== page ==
But while there is some agreement between postmodernists and neo-Marxists, it’s a mistake to conflate them just as it would be a mistake to conflate Christians and Muslims because both believe in God.

Progressive straw men

Peterson’s progressive critics are no better, however. They claim he opposes equality when in fact he supports equality under the law but not equality of outcome.

They say he wants gender norms to return to the 1950s when in fact he’s saying that there are scientifically verifiable personality differences between men and women, which greater gender equality amplifies rather than diminishing. And this results, on average, in different career choices.

Peterson is also critical of fascism and the alt-right, though this doesn’t stop his critics from disingenuously trying to associate him with the alt-right.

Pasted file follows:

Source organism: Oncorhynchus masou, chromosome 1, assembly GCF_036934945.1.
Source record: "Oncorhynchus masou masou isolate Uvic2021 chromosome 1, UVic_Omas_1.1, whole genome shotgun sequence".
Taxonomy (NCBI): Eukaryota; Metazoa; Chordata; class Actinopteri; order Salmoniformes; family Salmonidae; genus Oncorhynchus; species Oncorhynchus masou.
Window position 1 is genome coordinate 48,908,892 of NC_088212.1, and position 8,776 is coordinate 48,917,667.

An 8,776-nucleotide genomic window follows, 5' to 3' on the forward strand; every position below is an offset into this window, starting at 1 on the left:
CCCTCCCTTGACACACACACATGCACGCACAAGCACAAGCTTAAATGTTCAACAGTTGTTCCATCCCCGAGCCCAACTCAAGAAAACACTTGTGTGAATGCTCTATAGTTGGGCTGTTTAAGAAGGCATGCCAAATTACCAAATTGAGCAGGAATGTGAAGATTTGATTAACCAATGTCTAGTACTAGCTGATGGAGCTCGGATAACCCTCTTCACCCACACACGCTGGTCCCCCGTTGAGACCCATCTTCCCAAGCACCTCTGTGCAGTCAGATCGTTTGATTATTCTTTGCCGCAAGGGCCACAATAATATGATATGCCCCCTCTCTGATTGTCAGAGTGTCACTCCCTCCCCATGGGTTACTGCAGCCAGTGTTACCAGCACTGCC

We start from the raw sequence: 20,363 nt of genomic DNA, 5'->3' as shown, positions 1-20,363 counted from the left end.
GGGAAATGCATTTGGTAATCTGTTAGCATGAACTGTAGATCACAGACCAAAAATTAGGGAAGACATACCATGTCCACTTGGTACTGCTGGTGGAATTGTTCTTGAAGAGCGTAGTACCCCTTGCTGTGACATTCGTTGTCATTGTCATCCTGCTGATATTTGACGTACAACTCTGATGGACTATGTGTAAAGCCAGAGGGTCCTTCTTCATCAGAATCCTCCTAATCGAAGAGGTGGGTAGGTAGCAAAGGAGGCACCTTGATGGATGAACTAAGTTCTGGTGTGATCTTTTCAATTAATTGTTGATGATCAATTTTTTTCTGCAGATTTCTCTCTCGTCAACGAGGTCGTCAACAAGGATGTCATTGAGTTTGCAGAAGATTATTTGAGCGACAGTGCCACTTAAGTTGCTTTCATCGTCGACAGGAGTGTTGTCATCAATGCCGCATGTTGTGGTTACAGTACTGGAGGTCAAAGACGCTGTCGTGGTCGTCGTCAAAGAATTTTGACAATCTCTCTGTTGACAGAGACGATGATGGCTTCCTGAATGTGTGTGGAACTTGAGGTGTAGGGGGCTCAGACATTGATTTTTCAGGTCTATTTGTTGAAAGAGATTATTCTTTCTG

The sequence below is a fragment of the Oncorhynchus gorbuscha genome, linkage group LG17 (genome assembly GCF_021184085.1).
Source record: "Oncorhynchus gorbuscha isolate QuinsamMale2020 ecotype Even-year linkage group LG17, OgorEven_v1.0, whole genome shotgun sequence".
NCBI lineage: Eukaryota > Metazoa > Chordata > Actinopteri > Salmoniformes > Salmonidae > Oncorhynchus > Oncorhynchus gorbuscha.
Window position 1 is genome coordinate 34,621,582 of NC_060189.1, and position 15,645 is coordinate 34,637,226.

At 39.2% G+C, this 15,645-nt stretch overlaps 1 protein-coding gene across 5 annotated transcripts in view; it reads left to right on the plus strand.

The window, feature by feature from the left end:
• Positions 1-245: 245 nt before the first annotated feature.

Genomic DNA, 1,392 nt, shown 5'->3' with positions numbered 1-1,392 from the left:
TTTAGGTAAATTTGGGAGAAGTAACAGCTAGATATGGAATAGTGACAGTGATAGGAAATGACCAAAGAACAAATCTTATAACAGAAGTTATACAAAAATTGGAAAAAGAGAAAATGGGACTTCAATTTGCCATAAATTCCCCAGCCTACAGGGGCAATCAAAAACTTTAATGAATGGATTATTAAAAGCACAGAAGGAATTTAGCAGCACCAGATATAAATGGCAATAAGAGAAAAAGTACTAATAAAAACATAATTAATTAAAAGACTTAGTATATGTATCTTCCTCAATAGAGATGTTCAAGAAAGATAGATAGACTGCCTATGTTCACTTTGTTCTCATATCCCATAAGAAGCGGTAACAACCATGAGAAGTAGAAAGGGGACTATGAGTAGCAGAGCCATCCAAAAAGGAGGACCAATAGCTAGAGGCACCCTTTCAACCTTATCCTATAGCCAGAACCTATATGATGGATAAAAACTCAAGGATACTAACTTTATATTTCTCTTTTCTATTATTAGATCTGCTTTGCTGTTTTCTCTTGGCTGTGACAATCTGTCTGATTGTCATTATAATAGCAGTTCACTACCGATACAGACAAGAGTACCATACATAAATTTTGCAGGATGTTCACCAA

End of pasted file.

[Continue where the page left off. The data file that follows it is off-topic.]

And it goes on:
That Peterson is all about oppressive hierarchies another favorite straw man. I’ve read both of Peterson’s books and watched many of his videos, and what he’s saying is quite different.

In the first chapter of 12 Rules for Life: An Antidote to Chaos Peterson says hierarchy in some form is unavoidable because it’s built into our biology. He disagrees with the claim that hierarchy is a social construct, though manifestations of it can vary greatly from culture to culture. Peterson notes that even lobsters, with whom we share an evolutionary ancestor that lived hundreds of millions of years ago, have hierarchies. That’s how deeply biologically ingrained it is.

However, Peterson is clear that hierarchy is not inherently good or bad. It just is. It’s important to understand this because you don’t want to find yourself at the bottom if you can help it. And because societies that think they can eliminate hierarchy end up with horrifically murderous hierarchies—such as every communist country that has ever existed. As such, he opposes both far left and far right identity politics and instead advocates hierarchy based on merit.